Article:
Chinese scientists have injected a person with cells that have been tweaked by the genome-editing technique, CRISPR, for the very first time. The procedure was part of a clinical trial led by oncologist Lu You at the West China Hospital in Chengdu. The procedure involved editing immune cells from a patient with aggressive lung cancer and then injecting them back into the patient to help defeat the disease.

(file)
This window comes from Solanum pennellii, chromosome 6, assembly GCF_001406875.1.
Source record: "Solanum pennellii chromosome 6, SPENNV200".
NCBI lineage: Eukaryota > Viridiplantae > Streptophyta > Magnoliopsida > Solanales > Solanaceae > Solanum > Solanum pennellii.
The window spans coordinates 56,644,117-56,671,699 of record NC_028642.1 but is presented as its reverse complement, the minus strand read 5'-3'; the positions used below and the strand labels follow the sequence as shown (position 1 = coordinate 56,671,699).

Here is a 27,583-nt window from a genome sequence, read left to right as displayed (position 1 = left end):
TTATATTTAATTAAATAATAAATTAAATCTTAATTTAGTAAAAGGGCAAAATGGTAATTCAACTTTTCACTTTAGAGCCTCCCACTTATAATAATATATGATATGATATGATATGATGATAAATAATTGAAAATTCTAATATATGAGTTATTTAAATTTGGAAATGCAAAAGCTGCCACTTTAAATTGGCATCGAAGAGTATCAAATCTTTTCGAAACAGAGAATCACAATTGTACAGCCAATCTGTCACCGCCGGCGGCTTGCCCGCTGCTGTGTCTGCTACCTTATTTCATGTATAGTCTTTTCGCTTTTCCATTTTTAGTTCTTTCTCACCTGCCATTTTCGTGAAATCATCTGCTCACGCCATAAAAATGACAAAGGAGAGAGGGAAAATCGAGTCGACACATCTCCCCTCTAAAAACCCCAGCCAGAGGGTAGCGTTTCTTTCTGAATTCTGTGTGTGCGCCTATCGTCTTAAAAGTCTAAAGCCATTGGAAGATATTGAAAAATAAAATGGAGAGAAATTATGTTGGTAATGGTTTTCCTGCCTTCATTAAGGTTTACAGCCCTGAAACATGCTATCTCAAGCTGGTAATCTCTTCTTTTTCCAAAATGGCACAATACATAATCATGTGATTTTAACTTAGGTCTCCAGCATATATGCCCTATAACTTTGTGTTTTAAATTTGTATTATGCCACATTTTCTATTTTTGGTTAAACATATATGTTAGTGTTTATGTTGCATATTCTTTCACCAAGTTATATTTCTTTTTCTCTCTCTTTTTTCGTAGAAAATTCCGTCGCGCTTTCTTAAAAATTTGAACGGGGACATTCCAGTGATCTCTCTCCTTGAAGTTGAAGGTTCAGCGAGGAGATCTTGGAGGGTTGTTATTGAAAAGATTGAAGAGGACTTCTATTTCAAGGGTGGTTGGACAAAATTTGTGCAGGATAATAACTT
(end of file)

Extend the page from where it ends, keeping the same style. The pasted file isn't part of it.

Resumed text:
Trials with modified cells have been run before. But this is the first time that scientists are using cells edited with CRISPR — a genetic copy-and-paste tool that makes modifying cells easier and cheaper. The technique can allow scientists to make cells grow and multiply faster, in addition to inserting instructions to kill cancer on sight. A trial with CRISPR-edited cells is expected to begin early next year in the US to treat various types of cancers.
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